Saturday, November 26, 2016

This Week in Transportation: November 26, 2016

Photo courtesy of Reuters.
This week in transportation, the FRA released draft regulations for high-speed rail and buzz grew for President-Elect Donald Trump's transportation infrastructure plan. Here are the most important and interesting transportation stories from the past week:

The Feds finally make safety rules for high-speed rail
WIRED reports, "Today, it’s back to good news: The Federal Railroad Administration is releasing new draft regulations that could make it a lot easier to build the speedier transport option right here in the US of A. They lay out clear safety standards for the trains, the product of 10 years of back-and-forth with industry."

Stephen Bannon has a grand plan to secure Trumpism’s future. Will Democrats cooperate?Greg Sargent writes for the Washington Post, "One of the most consequential decisions at the outset of the Trump presidency will be this: How far will Democrats go in cooperating with Donald Trump’s vow of a big boost in infrastructure spending? At first Democrats sounded very accommodating on this front, signaling that they were eager to work with Trump to pass a big package. But in an interview with me, House Democratic leader Nancy Pelosi laid down a harder line. She suggested Democrats should reject any infrastructure scheme that amounts to a privatization plan fueled by tax breaks, which it increasingly looks like Trump’s plan will be."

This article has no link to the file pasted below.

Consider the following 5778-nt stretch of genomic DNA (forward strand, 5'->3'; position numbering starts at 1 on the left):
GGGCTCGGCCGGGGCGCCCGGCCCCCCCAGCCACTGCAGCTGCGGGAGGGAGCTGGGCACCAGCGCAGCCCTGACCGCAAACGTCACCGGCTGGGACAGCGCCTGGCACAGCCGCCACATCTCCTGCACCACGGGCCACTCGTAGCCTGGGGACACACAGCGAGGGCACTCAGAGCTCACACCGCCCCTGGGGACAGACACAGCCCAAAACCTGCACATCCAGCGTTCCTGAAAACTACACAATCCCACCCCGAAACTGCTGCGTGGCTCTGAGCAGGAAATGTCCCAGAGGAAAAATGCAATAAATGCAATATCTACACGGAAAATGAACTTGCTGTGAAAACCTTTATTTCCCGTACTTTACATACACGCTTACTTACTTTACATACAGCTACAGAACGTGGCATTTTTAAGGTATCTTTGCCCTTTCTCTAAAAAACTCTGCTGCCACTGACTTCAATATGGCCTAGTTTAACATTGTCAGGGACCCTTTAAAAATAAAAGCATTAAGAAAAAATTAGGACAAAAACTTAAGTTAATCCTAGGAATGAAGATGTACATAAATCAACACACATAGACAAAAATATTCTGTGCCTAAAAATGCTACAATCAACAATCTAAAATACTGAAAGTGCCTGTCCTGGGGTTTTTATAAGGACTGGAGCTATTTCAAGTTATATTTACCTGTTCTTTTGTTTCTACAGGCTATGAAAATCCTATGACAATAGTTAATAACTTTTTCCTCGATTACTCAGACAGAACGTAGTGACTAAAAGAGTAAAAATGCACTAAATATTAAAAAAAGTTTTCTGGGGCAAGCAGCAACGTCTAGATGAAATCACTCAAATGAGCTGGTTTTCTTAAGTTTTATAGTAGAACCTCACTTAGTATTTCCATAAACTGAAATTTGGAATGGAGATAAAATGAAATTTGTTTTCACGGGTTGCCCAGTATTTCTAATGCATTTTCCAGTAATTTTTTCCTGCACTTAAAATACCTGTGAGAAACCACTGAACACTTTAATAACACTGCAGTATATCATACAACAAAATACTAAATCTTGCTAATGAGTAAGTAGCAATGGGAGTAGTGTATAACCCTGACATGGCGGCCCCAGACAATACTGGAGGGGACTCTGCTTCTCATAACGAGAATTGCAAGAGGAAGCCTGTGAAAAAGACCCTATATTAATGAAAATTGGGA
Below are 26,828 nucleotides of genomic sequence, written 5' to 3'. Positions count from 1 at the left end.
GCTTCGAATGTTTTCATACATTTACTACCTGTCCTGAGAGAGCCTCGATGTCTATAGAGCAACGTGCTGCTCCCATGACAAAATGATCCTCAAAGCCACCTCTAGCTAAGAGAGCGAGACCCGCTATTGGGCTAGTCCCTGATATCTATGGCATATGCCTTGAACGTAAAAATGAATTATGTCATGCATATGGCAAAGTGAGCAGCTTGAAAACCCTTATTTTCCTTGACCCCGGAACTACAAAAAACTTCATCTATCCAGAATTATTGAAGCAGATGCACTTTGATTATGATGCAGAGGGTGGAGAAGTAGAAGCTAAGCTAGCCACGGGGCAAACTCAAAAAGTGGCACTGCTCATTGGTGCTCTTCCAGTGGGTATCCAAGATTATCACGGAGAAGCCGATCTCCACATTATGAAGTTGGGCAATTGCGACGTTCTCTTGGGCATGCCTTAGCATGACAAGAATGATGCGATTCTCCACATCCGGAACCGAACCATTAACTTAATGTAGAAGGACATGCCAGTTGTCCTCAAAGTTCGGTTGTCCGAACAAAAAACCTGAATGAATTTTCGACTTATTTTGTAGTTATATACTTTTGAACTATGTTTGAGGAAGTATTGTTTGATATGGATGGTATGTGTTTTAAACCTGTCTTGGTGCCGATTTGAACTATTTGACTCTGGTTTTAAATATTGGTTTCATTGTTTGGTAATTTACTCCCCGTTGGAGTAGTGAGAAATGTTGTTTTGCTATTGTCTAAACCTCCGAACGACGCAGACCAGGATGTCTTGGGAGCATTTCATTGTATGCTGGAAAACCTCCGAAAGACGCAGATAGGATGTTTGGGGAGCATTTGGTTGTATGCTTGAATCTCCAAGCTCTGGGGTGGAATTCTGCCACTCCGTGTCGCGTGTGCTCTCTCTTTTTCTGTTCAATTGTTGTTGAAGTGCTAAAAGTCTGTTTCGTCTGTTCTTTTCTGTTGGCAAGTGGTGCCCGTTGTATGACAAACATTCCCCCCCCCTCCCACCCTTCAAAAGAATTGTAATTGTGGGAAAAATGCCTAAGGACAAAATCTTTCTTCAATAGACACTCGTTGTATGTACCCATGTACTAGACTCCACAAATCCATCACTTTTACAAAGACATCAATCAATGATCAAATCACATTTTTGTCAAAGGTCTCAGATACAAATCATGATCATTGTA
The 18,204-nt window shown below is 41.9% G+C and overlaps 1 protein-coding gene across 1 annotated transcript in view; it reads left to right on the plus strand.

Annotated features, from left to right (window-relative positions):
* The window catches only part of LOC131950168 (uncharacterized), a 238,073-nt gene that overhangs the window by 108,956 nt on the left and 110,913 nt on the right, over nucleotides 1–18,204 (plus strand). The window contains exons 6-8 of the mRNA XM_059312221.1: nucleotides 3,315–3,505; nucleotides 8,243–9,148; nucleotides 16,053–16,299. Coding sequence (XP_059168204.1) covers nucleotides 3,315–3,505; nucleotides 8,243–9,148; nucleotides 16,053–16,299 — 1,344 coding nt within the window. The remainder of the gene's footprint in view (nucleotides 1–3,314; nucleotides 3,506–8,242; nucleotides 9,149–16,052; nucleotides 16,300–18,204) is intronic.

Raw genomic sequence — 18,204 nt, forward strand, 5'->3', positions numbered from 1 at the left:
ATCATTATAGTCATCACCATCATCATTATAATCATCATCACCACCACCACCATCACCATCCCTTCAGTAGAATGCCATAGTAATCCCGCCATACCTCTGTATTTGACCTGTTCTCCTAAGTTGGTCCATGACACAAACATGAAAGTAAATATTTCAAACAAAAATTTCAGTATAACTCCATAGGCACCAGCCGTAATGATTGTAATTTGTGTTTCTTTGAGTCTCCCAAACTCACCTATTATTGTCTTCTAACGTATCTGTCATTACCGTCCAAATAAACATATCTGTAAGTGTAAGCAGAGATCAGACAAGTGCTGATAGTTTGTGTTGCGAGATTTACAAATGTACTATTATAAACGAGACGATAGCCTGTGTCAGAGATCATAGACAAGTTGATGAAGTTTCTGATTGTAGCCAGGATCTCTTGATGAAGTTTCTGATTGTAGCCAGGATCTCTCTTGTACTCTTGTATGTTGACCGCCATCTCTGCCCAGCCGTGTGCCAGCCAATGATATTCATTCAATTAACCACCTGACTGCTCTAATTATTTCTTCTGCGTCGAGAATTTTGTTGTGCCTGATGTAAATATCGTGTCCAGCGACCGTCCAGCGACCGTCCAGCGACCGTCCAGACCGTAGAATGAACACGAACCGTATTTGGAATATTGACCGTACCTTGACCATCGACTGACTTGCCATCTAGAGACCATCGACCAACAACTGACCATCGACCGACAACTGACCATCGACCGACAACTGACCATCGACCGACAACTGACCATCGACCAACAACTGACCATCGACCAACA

Five things to know about Trump's infrastructure plan
The Hill writes, "Buzz is growing around President-elect Donald Trump's plans for a massive infrastructure package. Republican and Democratic lawmakers frustrated by the lack of significant federal transportation spending are hopeful they can work with Trump on a bill, making it one of the few bipartisan issues that could see action next year... While the final details of Trump’s plan are still in flux, the real estate mogul has offered clues on the campaign trail about how he would work to repair the nation’s ailing transportation system. Here are five things to know about Trump’s infrastructure ideas."

Railroads push for inclusion in Trump infrastructure plan